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Brexit & VAT update January 2021

PSC Accountants & AdvisorsBrexit Brexit & VAT update January 2021
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Brexit & VAT update January 2021

Update January 2021

 

From 1 January 2021, a new VAT regime has brought significant changes which affect how Irish businesses trade with NI and Great Britain (GB).

 

We have outlined below the VAT implications for:

 

  1. Irish businesses trading goods with Northern Ireland (NI)
  2. Irish businesses trading goods with Great Britain (GB)
  3. Irish businesses trading services with both GB & NI.

 

 

  1. TRADE IN GOODS: IRELAND/NORTHERN IRELAND

 

NI remains part of the UK VAT regime however EU VAT rules for goods will continue to apply. Therefore, from 1 January 2021, the current VAT treatment should continue to apply to trade in goods between Ireland and NI. This means that:

 

  1. Supplies of goods between Ireland and NI businesses should continue to be treated as zero-rated intra-EU dispatches.
  2. Supplies to consumers will continue to use distance selling rules. This means that NI/UK VAT will need to be accounted for when the level of sales in NI exceeds the annual distance selling threshold.

 

To facilitate NI’s alignment to EU VAT rules for goods, a special VAT identification number for NI businesses is being introduced (with an “XI” prefix).

 

 

  1. TRADE IN GOODS: IRELAND/GREAT BRITAIN

 

Sales of goods from GB to Ireland are now treated as imports into Ireland.  Import VAT is due by the importer in Ireland. However, the Irish Government has introduced postponed accounting for VAT on imports carried by VAT registered businesses.  This means that instead of import VAT becoming due at the time the goods are imported, it can be accounted for in the importers next VAT return.  This will be of significant cash flow benefit for Irish traders.

 

Sales of goods from Ireland to GB are now treated as exports from Ireland. No Irish VAT will be charged on these goods. The responsibility for VAT will fall to the importer in GB, ie, the reverse charge mechanism will apply. Irish businesses should retain evidence that the goods have been exported from Ireland.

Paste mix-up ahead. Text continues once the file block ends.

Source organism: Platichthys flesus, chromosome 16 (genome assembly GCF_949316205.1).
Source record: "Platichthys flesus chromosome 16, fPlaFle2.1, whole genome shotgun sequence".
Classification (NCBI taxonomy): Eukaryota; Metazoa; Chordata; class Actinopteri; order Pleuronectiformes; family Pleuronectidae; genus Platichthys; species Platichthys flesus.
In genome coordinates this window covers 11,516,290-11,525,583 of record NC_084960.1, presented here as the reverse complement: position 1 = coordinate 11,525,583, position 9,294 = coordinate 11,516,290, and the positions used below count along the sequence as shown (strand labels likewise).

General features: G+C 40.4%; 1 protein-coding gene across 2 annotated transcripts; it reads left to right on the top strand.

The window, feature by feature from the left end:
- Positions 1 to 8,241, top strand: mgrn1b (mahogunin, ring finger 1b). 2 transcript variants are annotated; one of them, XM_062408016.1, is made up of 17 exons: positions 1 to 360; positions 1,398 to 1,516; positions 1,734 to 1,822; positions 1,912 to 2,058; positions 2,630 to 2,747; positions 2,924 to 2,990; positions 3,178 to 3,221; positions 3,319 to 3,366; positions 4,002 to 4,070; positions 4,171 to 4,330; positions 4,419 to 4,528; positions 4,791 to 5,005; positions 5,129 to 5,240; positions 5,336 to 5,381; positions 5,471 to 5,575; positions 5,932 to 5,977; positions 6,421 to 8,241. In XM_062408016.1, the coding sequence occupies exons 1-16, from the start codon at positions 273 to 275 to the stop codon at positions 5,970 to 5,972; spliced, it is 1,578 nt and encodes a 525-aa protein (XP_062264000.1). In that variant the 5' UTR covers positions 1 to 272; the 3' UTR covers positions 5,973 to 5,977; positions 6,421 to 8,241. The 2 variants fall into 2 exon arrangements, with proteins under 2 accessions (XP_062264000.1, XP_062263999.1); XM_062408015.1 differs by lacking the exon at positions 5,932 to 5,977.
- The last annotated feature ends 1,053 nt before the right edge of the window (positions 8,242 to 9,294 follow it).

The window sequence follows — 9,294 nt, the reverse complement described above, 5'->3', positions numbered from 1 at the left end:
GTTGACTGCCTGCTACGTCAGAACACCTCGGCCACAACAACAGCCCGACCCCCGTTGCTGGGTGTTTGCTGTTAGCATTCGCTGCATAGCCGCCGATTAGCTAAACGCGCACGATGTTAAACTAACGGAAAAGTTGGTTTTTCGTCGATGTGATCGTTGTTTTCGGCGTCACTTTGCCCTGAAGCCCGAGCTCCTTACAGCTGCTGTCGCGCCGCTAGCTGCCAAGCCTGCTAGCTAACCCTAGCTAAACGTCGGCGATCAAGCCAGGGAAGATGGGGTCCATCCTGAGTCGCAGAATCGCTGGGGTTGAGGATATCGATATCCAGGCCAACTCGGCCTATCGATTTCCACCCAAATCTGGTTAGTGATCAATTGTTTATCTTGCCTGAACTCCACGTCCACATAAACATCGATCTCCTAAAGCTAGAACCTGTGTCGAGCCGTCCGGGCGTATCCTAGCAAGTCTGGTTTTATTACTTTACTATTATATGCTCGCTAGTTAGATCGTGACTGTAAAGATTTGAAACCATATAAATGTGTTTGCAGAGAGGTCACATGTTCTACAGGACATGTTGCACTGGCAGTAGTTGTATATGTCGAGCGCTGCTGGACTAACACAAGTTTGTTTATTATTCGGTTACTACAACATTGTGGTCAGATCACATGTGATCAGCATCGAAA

The UK have also introduced the postponed method of accounting for VAT for all imports by UK VAT registered businesses into the UK from both EU and non-EU countries.

 

A summary of the VAT rules is outlined below:

 

  1. B2B (Business to Business)

 

  • For all sales (both B2B and B2C), no Irish VAT is charged (export).
  • Ensure you have proof of export.
  • No need to register for UK VAT.
  • UK customer pays UK VAT, either on importation or later, if he avails of “postponed accounting”.
  • However, if goods are already in the UK at point of sale, then UK VAT must be charged by Irish supplier.

 

  1. B2C (Business to Consumer)

 

a. Goods exceeding STG£135

  • For all sales (both B2B and B2C), no Irish VAT is charged (export).
  • Ensure you have proof of export.
  • UK VAT is payable.
  • Either the Irish supplier can arrange for payment of UK VAT or the UK customer can pay UK VAT on importation.
  • UK customs duty may also be payable.

 

b. Goods not exceeding STG£135

For all sales (both B2B and B2C), no Irish VAT is charged (export).

  • Ensure you have proof of export.
  • Irish supplier must register for UK VAT and charge UK VAT.
  • There is no de minimis VAT registration threshold for non-UK businesses.

 

 

  1. TRADE IN SERVICES: IRELAND/GB & NI

 

As a general point, there has been very little practical change in the VAT treatment of services.

 

Please note that, as regards services, both GB and NI are regarded as outside the EU.

 

A summary of the VAT rules is outlined below:

 

a. B2B (Business to Business)

The place of supply continues to be where the service is received.  Therefore:

  • Services received in Ireland from GB & NI are subject to Irish VAT, under the reverse charge rule.
  • Services received in GB & NI from Ireland are subject to UK VAT, under the UK reverse charge rule.

 

b. B2C (Business to Consumer)

The general place of supply continues to be where the supplier is based.  However, there are many services (such as consultancy) where the opposite applies.

The VAT treatment must be considered on a case-by-case basis.

You will note that, as regards services, both GB and NI are outside the EU.